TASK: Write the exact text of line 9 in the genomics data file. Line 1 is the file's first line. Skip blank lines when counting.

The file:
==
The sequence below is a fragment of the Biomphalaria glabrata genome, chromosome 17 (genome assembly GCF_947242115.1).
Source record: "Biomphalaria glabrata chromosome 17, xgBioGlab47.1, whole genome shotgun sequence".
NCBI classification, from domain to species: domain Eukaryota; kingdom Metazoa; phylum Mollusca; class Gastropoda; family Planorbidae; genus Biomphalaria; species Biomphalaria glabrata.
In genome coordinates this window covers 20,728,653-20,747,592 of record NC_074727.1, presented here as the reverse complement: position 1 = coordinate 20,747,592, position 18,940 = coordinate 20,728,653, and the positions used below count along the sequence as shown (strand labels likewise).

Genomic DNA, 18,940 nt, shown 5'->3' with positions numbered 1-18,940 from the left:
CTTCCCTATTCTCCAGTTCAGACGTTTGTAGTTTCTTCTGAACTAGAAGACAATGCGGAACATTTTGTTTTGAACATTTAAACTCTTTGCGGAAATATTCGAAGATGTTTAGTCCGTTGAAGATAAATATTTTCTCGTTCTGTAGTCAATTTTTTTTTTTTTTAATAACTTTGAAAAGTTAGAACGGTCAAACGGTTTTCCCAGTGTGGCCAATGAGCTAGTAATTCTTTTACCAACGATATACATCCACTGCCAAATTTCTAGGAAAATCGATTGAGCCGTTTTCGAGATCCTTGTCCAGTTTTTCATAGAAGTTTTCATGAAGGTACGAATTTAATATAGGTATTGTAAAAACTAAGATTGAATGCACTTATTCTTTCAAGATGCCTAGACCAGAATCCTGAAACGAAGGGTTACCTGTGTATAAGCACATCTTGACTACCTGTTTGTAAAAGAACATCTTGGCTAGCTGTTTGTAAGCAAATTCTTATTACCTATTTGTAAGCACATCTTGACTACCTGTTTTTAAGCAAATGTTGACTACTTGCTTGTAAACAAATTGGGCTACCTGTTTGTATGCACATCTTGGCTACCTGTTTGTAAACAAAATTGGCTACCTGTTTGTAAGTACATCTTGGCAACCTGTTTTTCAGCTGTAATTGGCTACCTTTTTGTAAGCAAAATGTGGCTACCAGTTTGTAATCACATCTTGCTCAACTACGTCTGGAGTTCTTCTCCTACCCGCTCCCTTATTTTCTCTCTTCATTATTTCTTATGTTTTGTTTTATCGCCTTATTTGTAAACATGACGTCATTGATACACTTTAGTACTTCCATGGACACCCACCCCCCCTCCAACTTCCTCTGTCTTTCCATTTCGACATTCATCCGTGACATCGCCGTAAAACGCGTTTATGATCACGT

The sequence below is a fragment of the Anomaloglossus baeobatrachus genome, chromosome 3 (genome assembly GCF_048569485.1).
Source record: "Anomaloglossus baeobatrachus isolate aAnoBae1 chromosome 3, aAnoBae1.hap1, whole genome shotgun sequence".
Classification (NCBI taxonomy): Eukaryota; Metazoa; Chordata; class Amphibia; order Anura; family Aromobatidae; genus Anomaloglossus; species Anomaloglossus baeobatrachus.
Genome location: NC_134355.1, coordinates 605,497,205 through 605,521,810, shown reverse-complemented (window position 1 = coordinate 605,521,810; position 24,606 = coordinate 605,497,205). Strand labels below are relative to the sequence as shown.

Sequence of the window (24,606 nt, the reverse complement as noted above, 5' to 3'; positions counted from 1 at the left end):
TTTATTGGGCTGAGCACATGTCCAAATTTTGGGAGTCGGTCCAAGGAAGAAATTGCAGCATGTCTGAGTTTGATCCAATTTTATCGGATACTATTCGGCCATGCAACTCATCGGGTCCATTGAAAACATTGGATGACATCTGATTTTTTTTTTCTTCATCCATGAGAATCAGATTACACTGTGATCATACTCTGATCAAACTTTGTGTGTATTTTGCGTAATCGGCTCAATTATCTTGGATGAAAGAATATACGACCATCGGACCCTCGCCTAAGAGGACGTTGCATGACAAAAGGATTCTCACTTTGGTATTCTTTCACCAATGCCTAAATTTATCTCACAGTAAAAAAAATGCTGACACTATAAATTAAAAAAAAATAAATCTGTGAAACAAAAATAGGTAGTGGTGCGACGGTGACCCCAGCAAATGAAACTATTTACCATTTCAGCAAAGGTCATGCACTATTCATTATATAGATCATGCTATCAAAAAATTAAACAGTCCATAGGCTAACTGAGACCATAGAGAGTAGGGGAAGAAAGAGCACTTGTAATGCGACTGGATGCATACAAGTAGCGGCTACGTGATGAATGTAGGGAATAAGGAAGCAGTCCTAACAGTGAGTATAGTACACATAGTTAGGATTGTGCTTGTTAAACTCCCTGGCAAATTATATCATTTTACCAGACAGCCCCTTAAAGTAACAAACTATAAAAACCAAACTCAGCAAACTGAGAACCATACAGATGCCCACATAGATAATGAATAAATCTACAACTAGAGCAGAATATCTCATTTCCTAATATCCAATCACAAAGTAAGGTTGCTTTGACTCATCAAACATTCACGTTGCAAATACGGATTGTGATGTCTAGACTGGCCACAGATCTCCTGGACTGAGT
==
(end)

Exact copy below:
Classification (NCBI taxonomy): Eukaryota; Metazoa; Chordata; class Amphibia; order Anura; family Aromobatidae; genus Anomaloglossus; species Anomaloglossus baeobatrachus.